The rest of the book covers his storied career, not necessarily in chronological order.  He played quarterback at Florida, was drafted by the 49ers into the NFL, and coached at Georgia Tech and Duke before ending back at Florida where he was welcomed as hometown boy made good.

In fact, his actual hometown is a bit closer to us.  One of my favorite chapters was “Johnson City Dreams,” in which he recounts playing baseball at Kiwanis Park—yes, baseball! He also played basketball and for a time considered that to be his best sport.  It wasn’t until his senior year that he began to show real promise as a quarterback in football, but even so the parades at Johnson City weren’t for football but for baseball.  Science Hill High School took the Tennessee State Championships for both 1962 and 1963. 

Spurrier was recruited by several colleges, but “recruiting” then wasn’t anywhere near the elaborate wooing that goes on these days.  He was interested in Tennessee but their offense at the time was based more on running not passing, which was Spurrier’s strong suit.  Instead, he visited a number of schools.  Florida was a bit of an afterthought, but ended up being his choice in part because it was January and the temperature in Gainesville was about 40 degrees warmer than it had been in Johnson City.

Another favorite chapter is entitled “Things I Probably Said.”  Spurrier’s own favorite came while he was South Carolina’s coach and commented on the annual game with Georgia:  “I always sort of liked playing them that second game because you could always count on them having two or three key players suspended.”

So if you’re feeling a little nostalgic and want to read about the way college football used to be, or you just want to hear some stories about great SEC rivalries, then pick up Head Ball Coach.

Wednesday, November 23, 2016

Nevermore: Smoke and Mirrors, Missing World, Civil War, and More!

Reported by Kristin

Nevermore began with one reader praising Elly Griffiths’ second installation in her series starring DI  Stephens and magician Max Mephisto:  Smoke and Mirrors.  In Brighton, England in late November 1951, two child actors are found dead in the snow.  To add to the horror of dead children, candy is sprinkled around the bodies, causing the press to dub this the “Hansel and Gretel” case.  Despite the morbid subject matter, the book is recommended enthusiastically.

Next up was The Missing World by Margot Livesey.  Main character Hazel is hit by a car, suffers a blow to the head, and loses her memory of the last three years.  Unfortunately, her ex-boyfriend Jonathan takes advantage of the situation and tries to control her life again as Hazel comes out of a coma but continues to suffer seizures.  Our reader described the character’s interactions as almost sitcom-like.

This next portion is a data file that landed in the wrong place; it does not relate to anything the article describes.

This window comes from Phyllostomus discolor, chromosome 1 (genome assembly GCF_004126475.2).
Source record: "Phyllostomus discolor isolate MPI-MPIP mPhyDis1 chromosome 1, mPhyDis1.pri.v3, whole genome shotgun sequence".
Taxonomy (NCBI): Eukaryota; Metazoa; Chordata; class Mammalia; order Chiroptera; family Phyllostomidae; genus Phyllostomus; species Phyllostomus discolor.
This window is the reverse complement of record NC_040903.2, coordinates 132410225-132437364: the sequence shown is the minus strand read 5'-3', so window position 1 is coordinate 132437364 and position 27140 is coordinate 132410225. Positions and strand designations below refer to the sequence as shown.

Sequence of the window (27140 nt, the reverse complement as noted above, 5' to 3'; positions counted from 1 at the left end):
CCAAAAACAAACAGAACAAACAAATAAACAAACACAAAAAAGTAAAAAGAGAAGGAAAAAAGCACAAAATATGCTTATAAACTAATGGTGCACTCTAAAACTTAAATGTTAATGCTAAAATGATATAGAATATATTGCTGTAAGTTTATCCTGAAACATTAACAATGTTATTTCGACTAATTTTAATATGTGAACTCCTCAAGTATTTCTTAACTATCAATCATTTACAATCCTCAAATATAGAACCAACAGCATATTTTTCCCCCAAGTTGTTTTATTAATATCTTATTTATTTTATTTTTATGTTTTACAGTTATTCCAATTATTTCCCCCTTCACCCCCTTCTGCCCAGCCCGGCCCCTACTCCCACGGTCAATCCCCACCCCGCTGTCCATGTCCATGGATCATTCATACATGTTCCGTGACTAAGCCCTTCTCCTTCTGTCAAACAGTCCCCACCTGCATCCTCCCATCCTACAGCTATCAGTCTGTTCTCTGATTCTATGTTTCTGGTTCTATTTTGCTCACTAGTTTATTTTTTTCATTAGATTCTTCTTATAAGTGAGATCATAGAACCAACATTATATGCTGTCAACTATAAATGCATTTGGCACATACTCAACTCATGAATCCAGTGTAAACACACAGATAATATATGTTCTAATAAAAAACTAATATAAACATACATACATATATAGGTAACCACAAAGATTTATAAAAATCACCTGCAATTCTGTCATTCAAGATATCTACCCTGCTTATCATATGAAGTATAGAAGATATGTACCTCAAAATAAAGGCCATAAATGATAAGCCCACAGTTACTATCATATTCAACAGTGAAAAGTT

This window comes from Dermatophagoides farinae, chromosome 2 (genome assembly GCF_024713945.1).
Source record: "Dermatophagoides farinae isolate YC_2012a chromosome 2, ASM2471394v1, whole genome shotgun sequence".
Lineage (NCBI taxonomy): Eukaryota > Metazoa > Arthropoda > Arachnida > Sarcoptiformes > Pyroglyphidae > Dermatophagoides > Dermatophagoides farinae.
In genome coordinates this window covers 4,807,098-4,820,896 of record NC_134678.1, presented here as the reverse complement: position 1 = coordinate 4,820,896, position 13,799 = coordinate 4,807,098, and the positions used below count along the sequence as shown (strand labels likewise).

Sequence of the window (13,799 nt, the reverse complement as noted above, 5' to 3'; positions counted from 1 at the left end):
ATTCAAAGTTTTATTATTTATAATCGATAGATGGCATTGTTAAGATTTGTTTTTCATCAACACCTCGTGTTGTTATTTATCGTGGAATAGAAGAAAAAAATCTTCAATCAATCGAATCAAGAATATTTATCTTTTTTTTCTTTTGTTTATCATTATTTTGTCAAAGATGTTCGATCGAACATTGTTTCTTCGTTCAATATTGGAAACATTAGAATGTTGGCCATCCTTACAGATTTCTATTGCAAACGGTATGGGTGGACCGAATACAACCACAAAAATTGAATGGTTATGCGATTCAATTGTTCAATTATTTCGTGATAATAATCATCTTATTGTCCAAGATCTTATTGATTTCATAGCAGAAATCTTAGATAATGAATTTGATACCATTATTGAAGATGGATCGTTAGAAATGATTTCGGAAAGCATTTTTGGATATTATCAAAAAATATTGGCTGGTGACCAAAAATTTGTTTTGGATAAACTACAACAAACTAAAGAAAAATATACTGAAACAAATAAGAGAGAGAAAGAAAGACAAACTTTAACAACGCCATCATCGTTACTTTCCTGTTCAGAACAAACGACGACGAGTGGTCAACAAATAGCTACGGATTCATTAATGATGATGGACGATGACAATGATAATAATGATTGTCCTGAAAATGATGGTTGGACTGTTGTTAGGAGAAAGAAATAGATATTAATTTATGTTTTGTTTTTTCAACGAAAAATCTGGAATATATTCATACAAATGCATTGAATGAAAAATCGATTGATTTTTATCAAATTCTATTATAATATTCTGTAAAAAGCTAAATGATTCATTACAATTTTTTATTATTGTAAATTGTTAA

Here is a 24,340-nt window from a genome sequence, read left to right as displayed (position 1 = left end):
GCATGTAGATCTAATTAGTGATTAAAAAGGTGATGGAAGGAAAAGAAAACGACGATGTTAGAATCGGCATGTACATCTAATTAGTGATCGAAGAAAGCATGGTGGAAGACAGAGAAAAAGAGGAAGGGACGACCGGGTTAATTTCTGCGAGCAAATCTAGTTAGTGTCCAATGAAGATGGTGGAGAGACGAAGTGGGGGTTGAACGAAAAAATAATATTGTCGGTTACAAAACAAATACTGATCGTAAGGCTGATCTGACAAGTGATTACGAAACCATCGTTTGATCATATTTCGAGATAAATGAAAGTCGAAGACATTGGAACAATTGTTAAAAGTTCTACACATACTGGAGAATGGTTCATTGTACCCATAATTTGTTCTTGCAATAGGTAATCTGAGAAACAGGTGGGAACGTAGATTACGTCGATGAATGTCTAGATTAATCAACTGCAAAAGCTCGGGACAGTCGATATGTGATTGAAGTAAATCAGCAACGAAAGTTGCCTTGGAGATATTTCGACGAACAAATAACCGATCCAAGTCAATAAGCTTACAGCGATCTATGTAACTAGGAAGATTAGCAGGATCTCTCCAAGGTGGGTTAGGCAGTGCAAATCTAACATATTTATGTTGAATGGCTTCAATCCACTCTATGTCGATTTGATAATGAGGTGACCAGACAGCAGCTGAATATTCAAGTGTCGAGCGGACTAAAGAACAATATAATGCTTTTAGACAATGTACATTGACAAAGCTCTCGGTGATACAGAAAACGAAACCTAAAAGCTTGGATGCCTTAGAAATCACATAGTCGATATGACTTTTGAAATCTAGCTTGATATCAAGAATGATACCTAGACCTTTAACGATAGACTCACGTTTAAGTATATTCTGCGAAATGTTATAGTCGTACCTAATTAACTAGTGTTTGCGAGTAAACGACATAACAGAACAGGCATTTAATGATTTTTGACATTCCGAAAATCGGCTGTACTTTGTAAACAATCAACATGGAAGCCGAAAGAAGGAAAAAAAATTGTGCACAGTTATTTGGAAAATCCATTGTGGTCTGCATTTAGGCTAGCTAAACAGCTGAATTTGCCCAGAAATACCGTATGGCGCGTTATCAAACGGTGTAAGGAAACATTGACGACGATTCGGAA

Dakota: A Spiritual Geography by Kathleen Norris was chosen by another reader upon reflection of current events in Standing Rock Native American Reservation.  As a newcomer to a land with so little water and so much isolation, Norris found herself exploring the wisdom held by Native Americans, Benedictine monks, and other high plains residents.  Our reader described it as a very spiritual book with a significant message.

One of Nevermore’s history buffs brought up a well-written book:  A Disease in the Public Mind:  A New Understanding of Why We Fought the Civil War by Thomas Fleming.  Beginning with the state of affairs before the Revolutionary War, Fleming discusses the roles of slaves in the northern and southern colonies.  As slavery began to diminish in other parts of the world, political leaders and private citizens began to question their conscience and some began to advocate for the abolishment of slavery.  The North and South became increasingly polarized over these issues, eventually leading to states’ secession and war.

Moving from North America to South America, the next book up was Turn Right at Machu Picchu: Rediscovering the Lost City One Step at a Time by Mark Adams.  As a travel magazine editor, Adams had travelled to Machu Picchu previously, but had taken the easier tourist route.  For this experience, Adams decided to walk (with mules and guides managing all the supplies) the “original” route travelled by Hiram Bingham a century ago.  Our reader said that this was a fun book but she was glad that she had not been the one walking amidst the giant spiders, snakes, and other dangers.

 How to Keep House by Sam Martin garnered a few chuckles because it is part of the tongue in cheek series “The Lost Art of Being a Man”.  With 1950’s style illustrations, in this book the man of the house is the one wearing an apron, ironing the clothes, and washing the windows while the woman sits back in an easy chair reading.  Joking aside, the book offers tips for modern householders who may not have learned how to remove stains from clothing, troubleshoot a malfunctioning vacuum cleaner, or replace a windowpane.

Finally, author Anne Wetzell Armstrong was touted as one of the most important (though largely unknown and unappreciated) novelists to live in the Bristol area.  Her novel This Day and Time is a tribute to the rural Big Creek community that she came to know after moving from Michigan to Tennessee as a child.  Armstrong also published several articles in the 1920’s about the emerging role of women in the workplace.